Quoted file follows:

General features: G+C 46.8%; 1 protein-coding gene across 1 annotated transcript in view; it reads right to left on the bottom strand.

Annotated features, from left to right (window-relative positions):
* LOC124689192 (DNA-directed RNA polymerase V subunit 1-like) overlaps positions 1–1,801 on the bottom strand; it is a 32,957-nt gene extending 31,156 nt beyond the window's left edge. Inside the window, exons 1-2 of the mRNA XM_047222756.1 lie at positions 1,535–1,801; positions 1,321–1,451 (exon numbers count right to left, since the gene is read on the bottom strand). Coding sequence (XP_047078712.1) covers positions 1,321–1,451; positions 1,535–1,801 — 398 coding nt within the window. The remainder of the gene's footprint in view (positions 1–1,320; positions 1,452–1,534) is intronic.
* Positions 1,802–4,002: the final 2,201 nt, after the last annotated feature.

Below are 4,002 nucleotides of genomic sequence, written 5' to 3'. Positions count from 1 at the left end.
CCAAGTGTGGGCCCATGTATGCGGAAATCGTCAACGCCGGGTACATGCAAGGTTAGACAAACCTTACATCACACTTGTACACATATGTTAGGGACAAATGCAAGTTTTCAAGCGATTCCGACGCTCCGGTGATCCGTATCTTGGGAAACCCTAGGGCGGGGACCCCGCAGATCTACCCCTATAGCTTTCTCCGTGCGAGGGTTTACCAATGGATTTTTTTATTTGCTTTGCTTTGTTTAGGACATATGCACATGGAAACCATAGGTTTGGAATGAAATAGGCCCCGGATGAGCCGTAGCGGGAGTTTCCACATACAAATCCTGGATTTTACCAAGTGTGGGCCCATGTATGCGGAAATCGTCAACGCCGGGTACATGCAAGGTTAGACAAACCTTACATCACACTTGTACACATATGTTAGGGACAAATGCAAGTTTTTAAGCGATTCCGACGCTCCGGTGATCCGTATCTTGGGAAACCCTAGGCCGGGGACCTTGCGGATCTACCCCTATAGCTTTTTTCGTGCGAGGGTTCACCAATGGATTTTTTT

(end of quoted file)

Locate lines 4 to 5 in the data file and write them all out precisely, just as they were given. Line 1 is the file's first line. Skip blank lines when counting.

* Positions 1,802–4,002: the final 2,201 nt, after the last annotated feature.

Below are 4,002 nucleotides of genomic sequence, written 5' to 3'. Positions count from 1 at the left end.